Great Hampden

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Great Hampden
Gt Hampden Church.jpg
St Mary Magdalene, Great Hampden
Grid reference: SP845015
Location: 51°42’22"N, 0°46’41"W
Population: 259  (2001, with Little Hampden)
Post town: Great Missenden
Postcode: HP16
Dialling code: 01494
Local Government
Council: Buckinghamshire

Great Hampden is a village in the heart of the Chilterns, in Buckinghamshire. It may be found about three miles southeast of Princes Risborough.

The name of the village is old English, apparently Hamdenu, meaning "Home Valley". A sister village to Great Hampden, Little Hampden, is found a mile and a half to the north, at the end of a dead-end lane. Hamlets around it in the same parish include Green Hailey, Hampden Bottom and Hampden Row.

Great Hampden is the ancestral home of the Hobart-Hampden family, the most famous of whom was the Civil War hero John Hampden,[1] famous for resisting King Charles's attempt to impose ship money (in the absence of a grant from Parliament) and infamous for leading Parliament's army's against the King later, until he fell in the field.

Parish church

The parish church is St Mary Magdalene.


The villages of Great and Little Hampden may not have existed separately in Anglo-Saxon time, but Great Hampden was there. The manor of Hampden is mentioned in the Domesday Book of 1086 as Hamdena.[2]

By the 14th century 'Hamdena' was split into the two villages,[2] Great Hampden at the top of one hill and Little Hampden on the next hill, with the lush arable land forming the rest of the two parishes spread out in the valley between them. It was also at about this time that Hampden House, the house belonging to the Hobart-Hampden family was rebuilt.[3]

After the death of John Hampden, a cross was erected just above the lane that leads from Hampden House to the nearby village of Prestwood. Where the cross stands is reputed to be the spot where John Hampden stood when he first refused to pay the Ship Money tax in 1636. However the nearby village of Great Kimble also claims to be the place where he refused to pay the tax. From the cross there is a fine view across the Chiltern Hills.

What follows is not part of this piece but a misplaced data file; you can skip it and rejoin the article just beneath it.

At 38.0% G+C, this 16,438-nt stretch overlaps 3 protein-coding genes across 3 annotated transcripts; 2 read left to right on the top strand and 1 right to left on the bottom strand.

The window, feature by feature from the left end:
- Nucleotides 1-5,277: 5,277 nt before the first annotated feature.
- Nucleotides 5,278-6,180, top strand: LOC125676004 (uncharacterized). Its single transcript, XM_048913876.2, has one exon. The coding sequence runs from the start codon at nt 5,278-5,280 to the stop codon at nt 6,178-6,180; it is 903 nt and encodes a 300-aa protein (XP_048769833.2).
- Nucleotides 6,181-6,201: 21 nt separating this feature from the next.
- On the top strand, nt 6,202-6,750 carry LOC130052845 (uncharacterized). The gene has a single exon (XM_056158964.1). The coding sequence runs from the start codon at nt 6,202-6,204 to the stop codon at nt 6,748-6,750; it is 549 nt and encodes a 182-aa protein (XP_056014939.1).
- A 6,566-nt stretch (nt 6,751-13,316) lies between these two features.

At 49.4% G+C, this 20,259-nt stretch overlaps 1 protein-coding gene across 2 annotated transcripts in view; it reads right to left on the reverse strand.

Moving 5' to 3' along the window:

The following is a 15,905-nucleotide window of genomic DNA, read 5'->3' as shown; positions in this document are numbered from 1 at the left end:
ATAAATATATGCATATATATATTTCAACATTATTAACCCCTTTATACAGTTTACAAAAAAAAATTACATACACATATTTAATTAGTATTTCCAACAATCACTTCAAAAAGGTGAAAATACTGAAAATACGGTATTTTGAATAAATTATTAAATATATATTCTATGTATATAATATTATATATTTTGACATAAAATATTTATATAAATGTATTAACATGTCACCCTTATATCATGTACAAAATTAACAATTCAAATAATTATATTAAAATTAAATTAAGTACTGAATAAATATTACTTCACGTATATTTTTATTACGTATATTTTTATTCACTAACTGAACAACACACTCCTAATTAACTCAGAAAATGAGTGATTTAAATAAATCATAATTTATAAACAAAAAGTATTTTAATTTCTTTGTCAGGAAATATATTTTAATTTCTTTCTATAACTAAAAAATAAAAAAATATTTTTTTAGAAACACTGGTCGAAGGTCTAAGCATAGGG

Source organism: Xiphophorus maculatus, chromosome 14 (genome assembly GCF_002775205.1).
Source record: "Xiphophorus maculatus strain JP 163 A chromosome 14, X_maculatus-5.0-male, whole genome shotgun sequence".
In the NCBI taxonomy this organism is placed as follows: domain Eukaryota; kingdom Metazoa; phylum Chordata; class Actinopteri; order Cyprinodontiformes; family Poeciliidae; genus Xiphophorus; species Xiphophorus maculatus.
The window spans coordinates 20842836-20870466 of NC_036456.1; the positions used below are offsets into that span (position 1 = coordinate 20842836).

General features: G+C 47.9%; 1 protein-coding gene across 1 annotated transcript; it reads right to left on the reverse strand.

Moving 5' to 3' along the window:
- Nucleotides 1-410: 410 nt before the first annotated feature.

Cottages in Great Hampden

Hampden himself is buried at the church in Great Hampden, in an unmarked grave. His first wife had a stone tablet in her honour erected in the chancel. In the 19th century the floor below this tablet was lifted and a body exhumed which was missing its hand and had had its shoulder dislocated. Due to the nature of Hampden's death at the Battle of Chalgrove Field near Thame (he died as a result of an injury to his arm and shoulder) this was assumed to be the body of Hampden himself; however this assumption has since been challenged by other historians.

Great Hampden on film

Great Hampden church stands a mile or so from the village. Its isolation made it an attractive location for some scenes in the 1970 film Cromwell. In more modern times Hampden House was used extensively by the Hammer film studios as the perfect gothic backdrop for many of their films.

Outside links

("Wikimedia Commons" has material
about Great and Little Hampden)


  1. "John Hampden". Encyclopædia Britannica. 1911. Retrieved 2010-09-21. 
  2. 2.0 2.1 "Buckinghamshire F-M". The Domesday Book Online. 2010. Retrieved 2010-09-21. 
  3. Great Hampden